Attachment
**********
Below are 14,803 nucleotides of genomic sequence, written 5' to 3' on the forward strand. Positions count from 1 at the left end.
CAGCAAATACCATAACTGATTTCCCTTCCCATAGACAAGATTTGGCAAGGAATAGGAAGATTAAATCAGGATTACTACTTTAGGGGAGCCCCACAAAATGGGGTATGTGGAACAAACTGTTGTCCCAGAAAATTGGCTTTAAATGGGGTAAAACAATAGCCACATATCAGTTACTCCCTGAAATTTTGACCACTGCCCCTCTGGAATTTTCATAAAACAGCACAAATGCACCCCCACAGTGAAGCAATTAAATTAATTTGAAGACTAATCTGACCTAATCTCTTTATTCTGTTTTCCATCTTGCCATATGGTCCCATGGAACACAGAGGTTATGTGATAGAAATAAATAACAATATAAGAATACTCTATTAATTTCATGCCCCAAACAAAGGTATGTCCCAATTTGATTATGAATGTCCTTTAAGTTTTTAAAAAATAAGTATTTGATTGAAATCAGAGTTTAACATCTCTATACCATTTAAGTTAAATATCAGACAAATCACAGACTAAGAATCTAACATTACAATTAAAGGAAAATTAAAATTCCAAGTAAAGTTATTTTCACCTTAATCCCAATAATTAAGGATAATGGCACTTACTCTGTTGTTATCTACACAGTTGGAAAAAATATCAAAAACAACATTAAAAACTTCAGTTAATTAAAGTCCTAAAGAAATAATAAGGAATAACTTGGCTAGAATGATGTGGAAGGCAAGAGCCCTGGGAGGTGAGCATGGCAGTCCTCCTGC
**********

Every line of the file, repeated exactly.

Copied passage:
Below are 14,803 nucleotides of genomic sequence, written 5' to 3' on the forward strand. Positions count from 1 at the left end.
CAGCAAATACCATAACTGATTTCCCTTCCCATAGACAAGATTTGGCAAGGAATAGGAAGATTAAATCAGGATTACTACTTTAGGGGAGCCCCACAAAATGGGGTATGTGGAACAAACTGTTGTCCCAGAAAATTGGCTTTAAATGGGGTAAAACAATAGCCACATATCAGTTACTCCCTGAAATTTTGACCACTGCCCCTCTGGAATTTTCATAAAACAGCACAAATGCACCCCCACAGTGAAGCAATTAAATTAATTTGAAGACTAATCTGACCTAATCTCTTTATTCTGTTTTCCATCTTGCCATATGGTCCCATGGAACACAGAGGTTATGTGATAGAAATAAATAACAATATAAGAATACTCTATTAATTTCATGCCCCAAACAAAGGTATGTCCCAATTTGATTATGAATGTCCTTTAAGTTTTTAAAAAATAAGTATTTGATTGAAATCAGAGTTTAACATCTCTATACCATTTAAGTTAAATATCAGACAAATCACAGACTAAGAATCTAACATTACAATTAAAGGAAAATTAAAATTCCAAGTAAAGTTATTTTCACCTTAATCCCAATAATTAAGGATAATGGCACTTACTCTGTTGTTATCTACACAGTTGGAAAAAATATCAAAAACAACATTAAAAACTTCAGTTAATTAAAGTCCTAAAGAAATAATAAGGAATAACTTGGCTAGAATGATGTGGAAGGCAAGAGCCCTGGGAGGTGAGCATGGCAGTCCTCCTGC